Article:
Weeks after the tragedy in Newtown, though facts are still to be confirmed about Adam Lanza’s history, we struggle to understand how it might have been prevented – or, at least, how to help prevent it from happening again.
First, some facts: Court-ordered hospitalization for mental illness is authorized in every state, but each state’s criteria for involuntary treatment is different. Connecticut’s report card? Not so great.
“Connecticut’s civil commitment laws are among the most restrictive in the nation when it comes to getting help for a loved one in psychiatric crisis,” said Kristina Ragosta, senior legislative and policy counsel for the Treatment Advocacy Center, who serves as the organization’s expert on Connecticut. Ragosta said the law is restrictive in three ways that differentiate it from states with stronger laws.
1. An individual needs to be dangerous before intervention is possible. The standard requires that the individual be a danger to self or others or a danger due to grave disability before commitment is possible.
2. The law provides no option for qualifying individuals to receive court-ordered treatment in the community. This makes Connecticut one of only six states that does not provide the option of assisted outpatient treatment (AOT) as a condition of living in the community.
3. The state’s standard does not take into consideration an individual’s past psychiatric history, such as repeated hospitalizations, and/or symptoms of psychiatric deterioration that could culminate in violence or other consequences of non-treatment.”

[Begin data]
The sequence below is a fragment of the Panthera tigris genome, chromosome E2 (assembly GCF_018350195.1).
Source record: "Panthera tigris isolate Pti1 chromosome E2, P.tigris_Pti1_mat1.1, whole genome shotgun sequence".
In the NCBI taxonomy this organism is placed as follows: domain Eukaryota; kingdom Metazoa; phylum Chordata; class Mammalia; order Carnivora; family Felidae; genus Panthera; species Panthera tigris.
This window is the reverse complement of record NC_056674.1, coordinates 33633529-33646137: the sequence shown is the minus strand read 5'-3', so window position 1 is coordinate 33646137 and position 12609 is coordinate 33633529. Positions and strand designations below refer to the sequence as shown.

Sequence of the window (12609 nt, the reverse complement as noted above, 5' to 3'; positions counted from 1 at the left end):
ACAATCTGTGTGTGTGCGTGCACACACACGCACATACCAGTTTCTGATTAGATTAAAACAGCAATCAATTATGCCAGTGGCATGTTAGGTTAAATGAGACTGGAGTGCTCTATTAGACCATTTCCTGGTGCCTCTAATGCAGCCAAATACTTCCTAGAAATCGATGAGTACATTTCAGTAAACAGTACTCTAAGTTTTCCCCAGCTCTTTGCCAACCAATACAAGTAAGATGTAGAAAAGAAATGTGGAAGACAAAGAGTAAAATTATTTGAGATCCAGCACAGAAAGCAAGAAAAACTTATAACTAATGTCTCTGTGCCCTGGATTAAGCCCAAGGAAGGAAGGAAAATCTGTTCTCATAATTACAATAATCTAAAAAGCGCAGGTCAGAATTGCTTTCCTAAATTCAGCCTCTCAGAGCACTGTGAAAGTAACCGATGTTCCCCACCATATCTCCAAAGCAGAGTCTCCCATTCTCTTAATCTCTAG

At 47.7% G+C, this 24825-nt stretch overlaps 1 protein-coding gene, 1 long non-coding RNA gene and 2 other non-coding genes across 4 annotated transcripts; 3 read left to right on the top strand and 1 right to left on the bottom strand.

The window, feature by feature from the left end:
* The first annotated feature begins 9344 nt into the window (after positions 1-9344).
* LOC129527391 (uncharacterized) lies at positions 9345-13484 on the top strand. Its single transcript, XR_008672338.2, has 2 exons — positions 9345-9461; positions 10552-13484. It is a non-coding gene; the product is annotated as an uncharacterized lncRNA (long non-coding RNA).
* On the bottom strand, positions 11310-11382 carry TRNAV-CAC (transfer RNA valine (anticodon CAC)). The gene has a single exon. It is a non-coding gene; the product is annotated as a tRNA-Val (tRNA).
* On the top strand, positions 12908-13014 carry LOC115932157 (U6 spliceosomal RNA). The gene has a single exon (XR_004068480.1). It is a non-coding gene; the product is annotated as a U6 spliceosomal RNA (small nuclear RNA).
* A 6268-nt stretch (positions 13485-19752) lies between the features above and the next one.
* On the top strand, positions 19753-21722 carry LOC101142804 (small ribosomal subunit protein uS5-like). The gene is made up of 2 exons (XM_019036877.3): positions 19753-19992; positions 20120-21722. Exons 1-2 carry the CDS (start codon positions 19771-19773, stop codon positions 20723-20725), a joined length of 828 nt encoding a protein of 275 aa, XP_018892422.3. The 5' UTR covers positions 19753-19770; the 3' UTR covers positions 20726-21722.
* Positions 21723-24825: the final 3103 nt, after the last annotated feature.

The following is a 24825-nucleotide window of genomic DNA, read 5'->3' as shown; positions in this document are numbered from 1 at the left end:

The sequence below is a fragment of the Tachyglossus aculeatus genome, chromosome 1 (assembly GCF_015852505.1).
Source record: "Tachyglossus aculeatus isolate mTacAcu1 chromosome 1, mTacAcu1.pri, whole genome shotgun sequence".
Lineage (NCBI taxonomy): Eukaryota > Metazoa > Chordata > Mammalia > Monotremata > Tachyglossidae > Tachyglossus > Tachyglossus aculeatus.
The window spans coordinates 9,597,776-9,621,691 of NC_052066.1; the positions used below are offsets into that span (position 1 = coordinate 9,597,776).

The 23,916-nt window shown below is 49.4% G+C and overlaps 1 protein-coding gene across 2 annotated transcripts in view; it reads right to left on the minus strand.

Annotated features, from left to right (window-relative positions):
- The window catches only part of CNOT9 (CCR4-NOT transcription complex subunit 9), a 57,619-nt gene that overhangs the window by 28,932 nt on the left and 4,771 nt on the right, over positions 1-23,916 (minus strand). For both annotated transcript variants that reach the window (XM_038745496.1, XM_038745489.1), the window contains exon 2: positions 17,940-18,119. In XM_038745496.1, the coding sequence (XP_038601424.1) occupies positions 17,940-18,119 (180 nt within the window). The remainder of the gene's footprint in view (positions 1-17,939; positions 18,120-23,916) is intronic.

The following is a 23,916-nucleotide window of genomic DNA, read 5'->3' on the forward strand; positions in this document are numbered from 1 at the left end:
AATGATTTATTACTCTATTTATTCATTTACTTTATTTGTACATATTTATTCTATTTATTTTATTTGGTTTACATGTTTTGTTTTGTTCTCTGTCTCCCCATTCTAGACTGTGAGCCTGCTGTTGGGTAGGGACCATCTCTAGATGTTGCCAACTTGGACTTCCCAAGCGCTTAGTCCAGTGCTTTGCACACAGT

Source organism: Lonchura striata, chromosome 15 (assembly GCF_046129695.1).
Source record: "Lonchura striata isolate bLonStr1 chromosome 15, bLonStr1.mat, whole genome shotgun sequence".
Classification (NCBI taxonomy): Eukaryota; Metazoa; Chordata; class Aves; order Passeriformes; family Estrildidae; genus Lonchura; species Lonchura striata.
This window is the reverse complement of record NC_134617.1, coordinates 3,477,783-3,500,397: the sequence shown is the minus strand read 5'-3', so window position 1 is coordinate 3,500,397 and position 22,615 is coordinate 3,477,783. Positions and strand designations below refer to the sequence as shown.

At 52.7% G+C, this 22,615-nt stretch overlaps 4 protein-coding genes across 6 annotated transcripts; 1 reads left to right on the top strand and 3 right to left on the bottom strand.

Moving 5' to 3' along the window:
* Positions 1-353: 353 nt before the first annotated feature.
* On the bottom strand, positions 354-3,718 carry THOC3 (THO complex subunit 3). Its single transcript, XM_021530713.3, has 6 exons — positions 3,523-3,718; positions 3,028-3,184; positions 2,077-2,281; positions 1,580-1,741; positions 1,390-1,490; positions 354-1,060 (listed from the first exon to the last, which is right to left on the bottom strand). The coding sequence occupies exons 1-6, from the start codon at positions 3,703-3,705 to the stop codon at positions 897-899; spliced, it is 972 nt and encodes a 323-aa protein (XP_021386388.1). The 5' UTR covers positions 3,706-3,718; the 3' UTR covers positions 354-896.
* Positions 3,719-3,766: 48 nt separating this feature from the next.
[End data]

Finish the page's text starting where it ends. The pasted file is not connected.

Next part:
Here is my letter to the state’s bipartisan task force
I am the mother of a beautiful son who suffers from schizophrenia. “Ben” is now 30 years old, and with treatment is both a student (Dean’s List) and taxpayer (employed in season at a Connecticut tourist attraction, where he interacts beautifully and appropriately with the public).
Without treatment, or when services are cut, he is a patient instead- wandering aimlessly through the halls of a psychiatric hospital until he agrees to go back on his meds. This has happened three times since Ben began his recovery phase – and each time we face the fact that he may never return to us, as there is no mandated treatment, no assisted outpatient treatment, and we his family are left holding the bag and guessing how to help him. Continue reading Mental Illness Treatment Laws: Does Connecticut Lag Behind?